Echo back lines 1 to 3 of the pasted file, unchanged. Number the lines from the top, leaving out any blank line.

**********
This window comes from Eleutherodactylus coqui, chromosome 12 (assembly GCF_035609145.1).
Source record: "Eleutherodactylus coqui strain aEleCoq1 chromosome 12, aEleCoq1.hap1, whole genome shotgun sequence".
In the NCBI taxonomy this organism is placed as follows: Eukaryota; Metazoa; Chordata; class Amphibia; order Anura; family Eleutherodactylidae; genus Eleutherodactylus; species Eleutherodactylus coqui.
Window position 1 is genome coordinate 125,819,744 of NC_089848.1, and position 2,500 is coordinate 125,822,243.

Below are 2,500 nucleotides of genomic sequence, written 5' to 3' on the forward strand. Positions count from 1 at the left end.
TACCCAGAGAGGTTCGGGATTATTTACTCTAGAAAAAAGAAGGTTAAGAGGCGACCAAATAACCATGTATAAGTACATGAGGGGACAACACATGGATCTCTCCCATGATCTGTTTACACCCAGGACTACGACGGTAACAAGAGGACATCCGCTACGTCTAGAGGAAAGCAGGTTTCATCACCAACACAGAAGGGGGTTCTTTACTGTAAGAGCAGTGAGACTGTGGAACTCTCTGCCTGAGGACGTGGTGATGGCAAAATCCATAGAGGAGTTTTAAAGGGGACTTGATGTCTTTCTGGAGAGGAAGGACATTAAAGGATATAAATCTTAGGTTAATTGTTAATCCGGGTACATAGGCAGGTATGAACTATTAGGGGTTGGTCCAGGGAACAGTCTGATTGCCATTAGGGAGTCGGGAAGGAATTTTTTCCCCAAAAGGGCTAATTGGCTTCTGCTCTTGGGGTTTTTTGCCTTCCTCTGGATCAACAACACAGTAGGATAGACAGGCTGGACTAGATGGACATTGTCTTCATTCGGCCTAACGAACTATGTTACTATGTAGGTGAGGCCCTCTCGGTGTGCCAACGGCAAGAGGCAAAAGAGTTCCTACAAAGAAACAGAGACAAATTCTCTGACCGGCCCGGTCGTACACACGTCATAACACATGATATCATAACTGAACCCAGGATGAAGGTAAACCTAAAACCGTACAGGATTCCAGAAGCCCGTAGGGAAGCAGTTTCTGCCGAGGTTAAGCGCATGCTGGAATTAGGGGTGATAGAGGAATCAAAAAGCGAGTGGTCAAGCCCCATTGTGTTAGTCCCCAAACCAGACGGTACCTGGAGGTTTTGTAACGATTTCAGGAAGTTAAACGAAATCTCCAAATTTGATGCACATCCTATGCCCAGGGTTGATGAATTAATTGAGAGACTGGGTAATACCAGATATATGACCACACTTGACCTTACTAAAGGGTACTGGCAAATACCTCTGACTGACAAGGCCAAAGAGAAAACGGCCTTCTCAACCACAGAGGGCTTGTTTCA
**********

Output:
This window comes from Eleutherodactylus coqui, chromosome 12 (assembly GCF_035609145.1).
Source record: "Eleutherodactylus coqui strain aEleCoq1 chromosome 12, aEleCoq1.hap1, whole genome shotgun sequence".
In the NCBI taxonomy this organism is placed as follows: Eukaryota; Metazoa; Chordata; class Amphibia; order Anura; family Eleutherodactylidae; genus Eleutherodactylus; species Eleutherodactylus coqui.